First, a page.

The Rand Corporation is founded as a corporate think tank. The go-to organization for systems analysis, game theory and social engineering. They become pivotal advisers on Cold War strategy and players in cryptography, digital computing, and the space program.


Hermes Trismegistus (?): Divine author of the Hermetic Corpus and the legendary Emerald Tablets. The foundation of Western Hermeticism. Probably a result of Greco/Egyptian synecritism.

Joseph of Arimathea (?) : Member of the council of Saducees and follower of Yeshua of Nazareth. He owned the Garden of Gethsemane where the Last Supper and the Crucifixion occurred, and the tomb where Yeshua was supposedly buried. Legend holds that he caught the blood of the Crucifixion in the Sang Graal and smuggled it out of Palestine to Southern France, and from there to Brittany or to Britain.

Joachim of Floris (1132 – 1202): Christian mystic who divided history into three ages: the Age of the Father, the Age of the Son, and the Age of the Holy Spirit (paralleling the revelations of Moses, Jesus, and Joachim). May have been an inspiration for Crowley's Age of the Mother, Age of the Father, and Age of the crowned and conquering child (Isis, Osiris, and Horus). Also founded an Order of the Illuminati which practiced poverty, which – centuries later – would fall under the influence of Fra Dolcino.

Francis of Assisi (1181 – 1226): Preached the absolute poverty Christ in the face of church wealth and power. He and his Minorite followers are in perpetual danger of being declared heretical.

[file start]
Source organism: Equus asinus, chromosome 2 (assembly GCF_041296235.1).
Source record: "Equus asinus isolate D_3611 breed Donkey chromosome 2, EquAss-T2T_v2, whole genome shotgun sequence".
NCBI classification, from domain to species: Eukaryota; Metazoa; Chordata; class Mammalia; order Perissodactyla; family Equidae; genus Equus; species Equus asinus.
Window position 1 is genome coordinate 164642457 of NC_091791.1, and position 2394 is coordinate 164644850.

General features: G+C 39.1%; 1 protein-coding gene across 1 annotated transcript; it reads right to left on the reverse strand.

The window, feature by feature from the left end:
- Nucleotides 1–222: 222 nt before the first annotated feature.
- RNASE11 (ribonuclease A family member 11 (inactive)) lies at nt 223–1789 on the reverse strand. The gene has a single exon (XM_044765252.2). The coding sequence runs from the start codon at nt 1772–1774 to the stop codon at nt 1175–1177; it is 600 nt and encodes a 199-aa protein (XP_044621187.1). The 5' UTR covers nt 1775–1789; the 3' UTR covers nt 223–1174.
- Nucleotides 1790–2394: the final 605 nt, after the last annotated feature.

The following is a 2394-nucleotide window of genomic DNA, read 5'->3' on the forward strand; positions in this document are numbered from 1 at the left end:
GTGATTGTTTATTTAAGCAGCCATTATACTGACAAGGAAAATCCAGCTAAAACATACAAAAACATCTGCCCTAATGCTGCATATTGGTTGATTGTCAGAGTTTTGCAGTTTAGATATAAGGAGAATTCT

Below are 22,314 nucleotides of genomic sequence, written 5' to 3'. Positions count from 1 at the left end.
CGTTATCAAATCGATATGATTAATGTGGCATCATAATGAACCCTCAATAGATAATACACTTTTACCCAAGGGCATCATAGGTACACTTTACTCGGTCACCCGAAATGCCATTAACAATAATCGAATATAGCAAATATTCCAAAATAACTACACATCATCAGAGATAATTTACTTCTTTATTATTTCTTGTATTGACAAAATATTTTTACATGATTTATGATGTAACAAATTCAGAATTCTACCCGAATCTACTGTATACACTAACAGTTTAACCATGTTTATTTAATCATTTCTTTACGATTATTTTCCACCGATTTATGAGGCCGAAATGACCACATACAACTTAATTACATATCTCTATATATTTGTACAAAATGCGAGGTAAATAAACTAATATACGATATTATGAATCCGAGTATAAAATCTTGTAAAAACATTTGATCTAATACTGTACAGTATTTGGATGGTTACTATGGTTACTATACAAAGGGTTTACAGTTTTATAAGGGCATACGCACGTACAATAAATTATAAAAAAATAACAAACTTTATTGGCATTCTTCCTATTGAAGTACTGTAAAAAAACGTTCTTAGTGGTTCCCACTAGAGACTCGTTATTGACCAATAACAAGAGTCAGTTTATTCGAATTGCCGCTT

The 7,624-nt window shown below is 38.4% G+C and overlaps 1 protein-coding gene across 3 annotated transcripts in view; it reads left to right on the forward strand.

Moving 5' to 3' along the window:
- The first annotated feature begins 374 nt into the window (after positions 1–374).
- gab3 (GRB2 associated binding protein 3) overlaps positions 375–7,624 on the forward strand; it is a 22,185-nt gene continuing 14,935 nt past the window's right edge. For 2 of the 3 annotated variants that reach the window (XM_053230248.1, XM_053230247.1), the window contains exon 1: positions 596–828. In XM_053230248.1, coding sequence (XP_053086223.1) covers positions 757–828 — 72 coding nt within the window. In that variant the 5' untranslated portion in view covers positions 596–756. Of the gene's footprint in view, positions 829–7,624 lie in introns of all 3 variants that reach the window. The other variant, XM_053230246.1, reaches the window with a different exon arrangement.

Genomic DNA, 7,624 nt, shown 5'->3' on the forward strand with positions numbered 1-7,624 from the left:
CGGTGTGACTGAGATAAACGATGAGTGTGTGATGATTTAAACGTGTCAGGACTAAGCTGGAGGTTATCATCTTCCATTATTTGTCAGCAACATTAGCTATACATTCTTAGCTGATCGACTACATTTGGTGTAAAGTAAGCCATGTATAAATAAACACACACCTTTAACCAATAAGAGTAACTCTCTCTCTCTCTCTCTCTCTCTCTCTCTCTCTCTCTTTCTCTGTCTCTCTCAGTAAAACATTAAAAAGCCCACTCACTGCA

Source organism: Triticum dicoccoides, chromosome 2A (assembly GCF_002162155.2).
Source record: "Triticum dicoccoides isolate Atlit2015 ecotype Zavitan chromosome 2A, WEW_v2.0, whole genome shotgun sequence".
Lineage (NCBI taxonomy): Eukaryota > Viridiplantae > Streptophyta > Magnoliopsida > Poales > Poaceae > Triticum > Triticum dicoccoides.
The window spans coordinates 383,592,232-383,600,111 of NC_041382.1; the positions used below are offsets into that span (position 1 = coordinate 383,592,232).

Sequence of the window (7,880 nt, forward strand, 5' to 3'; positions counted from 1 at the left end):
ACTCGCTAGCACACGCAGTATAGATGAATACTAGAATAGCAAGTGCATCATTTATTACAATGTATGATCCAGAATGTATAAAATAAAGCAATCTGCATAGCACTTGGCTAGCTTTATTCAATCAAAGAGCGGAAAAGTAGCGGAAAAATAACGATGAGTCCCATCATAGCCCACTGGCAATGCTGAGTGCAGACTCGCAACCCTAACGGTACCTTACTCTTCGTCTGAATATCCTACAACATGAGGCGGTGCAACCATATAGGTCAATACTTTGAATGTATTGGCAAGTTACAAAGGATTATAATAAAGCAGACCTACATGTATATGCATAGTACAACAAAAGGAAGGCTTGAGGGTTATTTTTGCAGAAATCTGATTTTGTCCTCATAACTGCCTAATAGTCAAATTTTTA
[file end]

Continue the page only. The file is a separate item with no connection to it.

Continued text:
Nicholas Flamel (1330 – 1418): An early alchemist. Claimed to possess a text Book of Abraham the Sage. Exposition of the Hieroglyphical Figures is attributed to Flamel. Supposedly turned iron to silver and lead into gold; secret truths may be inscribed on his tombstone.

Guillaume Postel (1510 – 1581): French polymath and religious philosopher. A close ally of the Jesuits, but parted ways with them. May have been an influence on the Rosicrucians, if not the writer of the manifestos.

John Dee (1527 - 1608): Court Astrologer for Queen Elizabeth I. Summoned angels and one demon, and developed Enochian. Promoted may voyages of discovery, and became interested in maps and ciphers of various sorts later in life.

Giordono Bruno (1548 – 1600): Italian theologian. Early proponent of the Heliocentric view of the solar system and the existence of extra-solar life. His life, writings, and execution may have played a part in the prosecution of Galileo. Also preached the inherent equality of man before God (a heretical notion that denies both the priesthood and the aristocracy), a theme later taken up in the French Revolution.

Johann Valentian Andreae (1554-1601): German theologian. The Rosicrucian documents were frequently ascribed to him. He frequently denied it, but later in life claimed to have authored the Chemical Wedding of Christian Rosencreutz as a joke or intellectual exercise.

Edward Kelley / Edward Talbot (1555 – 1559): John Dee's medium and crystal gazer. A scholar of alchemy in his own right.